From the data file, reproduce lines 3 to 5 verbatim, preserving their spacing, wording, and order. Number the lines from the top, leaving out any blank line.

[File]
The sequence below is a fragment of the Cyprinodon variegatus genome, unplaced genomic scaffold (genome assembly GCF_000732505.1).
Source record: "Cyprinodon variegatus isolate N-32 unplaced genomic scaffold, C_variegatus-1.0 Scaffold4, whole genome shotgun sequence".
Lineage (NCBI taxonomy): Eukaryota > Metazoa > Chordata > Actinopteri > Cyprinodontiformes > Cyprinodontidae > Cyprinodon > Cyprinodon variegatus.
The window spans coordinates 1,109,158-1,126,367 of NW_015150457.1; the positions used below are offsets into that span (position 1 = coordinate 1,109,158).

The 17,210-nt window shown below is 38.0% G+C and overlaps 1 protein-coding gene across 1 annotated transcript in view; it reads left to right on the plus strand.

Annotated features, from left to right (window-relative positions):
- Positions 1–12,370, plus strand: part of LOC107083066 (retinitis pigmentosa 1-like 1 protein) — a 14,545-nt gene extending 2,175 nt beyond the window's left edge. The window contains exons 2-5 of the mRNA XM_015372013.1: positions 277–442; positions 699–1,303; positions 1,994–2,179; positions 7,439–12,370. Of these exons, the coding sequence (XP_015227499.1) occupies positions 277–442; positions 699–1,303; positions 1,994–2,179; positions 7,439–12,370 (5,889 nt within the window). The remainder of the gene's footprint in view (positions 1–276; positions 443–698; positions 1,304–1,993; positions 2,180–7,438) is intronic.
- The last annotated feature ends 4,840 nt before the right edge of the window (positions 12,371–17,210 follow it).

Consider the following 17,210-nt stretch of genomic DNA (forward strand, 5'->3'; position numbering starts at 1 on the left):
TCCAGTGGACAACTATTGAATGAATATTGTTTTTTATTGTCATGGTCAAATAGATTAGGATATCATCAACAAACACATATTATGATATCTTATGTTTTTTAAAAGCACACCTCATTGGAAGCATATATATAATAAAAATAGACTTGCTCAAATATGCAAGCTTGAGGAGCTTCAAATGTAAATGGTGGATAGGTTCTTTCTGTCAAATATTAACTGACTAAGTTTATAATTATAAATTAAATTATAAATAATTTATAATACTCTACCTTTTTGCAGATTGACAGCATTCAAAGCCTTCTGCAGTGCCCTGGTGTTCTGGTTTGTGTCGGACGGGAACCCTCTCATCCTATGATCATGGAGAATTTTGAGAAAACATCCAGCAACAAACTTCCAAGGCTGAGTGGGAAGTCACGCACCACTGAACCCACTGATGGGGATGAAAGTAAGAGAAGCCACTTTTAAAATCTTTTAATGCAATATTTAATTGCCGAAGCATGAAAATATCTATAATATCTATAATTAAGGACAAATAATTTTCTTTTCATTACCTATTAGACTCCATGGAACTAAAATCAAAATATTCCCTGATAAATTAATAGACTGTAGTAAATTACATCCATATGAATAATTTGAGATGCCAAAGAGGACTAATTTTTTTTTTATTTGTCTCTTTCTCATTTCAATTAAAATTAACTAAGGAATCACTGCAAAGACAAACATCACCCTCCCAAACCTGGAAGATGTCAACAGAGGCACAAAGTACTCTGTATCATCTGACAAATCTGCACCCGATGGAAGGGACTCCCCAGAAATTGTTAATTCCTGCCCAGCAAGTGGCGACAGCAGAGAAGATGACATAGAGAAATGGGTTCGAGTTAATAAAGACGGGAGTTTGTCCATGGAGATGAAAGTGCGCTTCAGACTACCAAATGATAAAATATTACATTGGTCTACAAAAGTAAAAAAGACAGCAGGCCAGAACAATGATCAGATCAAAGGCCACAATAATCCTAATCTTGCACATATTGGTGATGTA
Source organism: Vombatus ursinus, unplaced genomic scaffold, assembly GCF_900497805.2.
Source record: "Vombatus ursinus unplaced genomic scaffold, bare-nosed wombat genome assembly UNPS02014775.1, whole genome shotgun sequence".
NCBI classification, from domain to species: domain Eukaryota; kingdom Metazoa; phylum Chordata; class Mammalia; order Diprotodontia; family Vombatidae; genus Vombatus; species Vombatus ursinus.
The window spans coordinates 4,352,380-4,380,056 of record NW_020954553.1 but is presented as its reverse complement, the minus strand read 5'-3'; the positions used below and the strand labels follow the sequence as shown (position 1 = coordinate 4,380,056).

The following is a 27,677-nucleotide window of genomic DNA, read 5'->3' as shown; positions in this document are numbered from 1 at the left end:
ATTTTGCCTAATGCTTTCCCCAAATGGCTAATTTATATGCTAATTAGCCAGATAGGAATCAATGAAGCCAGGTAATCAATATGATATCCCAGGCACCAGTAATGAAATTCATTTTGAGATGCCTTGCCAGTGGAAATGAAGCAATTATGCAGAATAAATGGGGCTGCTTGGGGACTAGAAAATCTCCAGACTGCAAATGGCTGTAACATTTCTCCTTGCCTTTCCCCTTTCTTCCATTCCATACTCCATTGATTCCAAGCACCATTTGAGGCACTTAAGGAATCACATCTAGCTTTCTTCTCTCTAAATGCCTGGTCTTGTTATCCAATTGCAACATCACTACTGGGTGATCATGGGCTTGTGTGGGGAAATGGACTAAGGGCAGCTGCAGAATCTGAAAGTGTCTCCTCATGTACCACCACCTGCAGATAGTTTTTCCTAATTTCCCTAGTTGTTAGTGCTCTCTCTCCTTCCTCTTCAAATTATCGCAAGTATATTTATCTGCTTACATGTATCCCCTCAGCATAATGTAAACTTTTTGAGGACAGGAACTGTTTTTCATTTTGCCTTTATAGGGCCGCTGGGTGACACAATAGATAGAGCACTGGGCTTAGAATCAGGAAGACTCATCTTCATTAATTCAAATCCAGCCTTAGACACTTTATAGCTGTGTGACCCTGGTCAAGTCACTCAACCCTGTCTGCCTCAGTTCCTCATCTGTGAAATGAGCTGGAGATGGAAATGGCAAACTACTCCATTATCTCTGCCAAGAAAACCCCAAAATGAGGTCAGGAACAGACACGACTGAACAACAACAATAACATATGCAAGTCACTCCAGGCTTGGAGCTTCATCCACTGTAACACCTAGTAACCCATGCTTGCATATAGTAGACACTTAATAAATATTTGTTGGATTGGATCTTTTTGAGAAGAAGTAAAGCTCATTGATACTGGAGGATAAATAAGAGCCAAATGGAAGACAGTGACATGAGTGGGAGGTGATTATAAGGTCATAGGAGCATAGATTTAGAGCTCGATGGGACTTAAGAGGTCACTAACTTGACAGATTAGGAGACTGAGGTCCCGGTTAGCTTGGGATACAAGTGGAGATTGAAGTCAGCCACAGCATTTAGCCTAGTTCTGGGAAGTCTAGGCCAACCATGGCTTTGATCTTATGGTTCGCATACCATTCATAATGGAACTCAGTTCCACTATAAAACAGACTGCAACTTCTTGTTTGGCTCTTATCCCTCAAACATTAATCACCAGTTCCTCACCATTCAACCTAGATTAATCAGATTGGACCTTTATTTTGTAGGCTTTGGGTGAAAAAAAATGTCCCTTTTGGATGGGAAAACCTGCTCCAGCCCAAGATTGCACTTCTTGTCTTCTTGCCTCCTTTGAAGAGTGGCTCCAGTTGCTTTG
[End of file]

Lineage (NCBI taxonomy): Eukaryota > Metazoa > Chordata > Actinopteri > Cyprinodontiformes > Cyprinodontidae > Cyprinodon > Cyprinodon variegatus.
The window spans coordinates 1,109,158-1,126,367 of NW_015150457.1; the positions used below are offsets into that span (position 1 = coordinate 1,109,158).

The 17,210-nt window shown below is 38.0% G+C and overlaps 1 protein-coding gene across 1 annotated transcript in view; it reads left to right on the plus strand.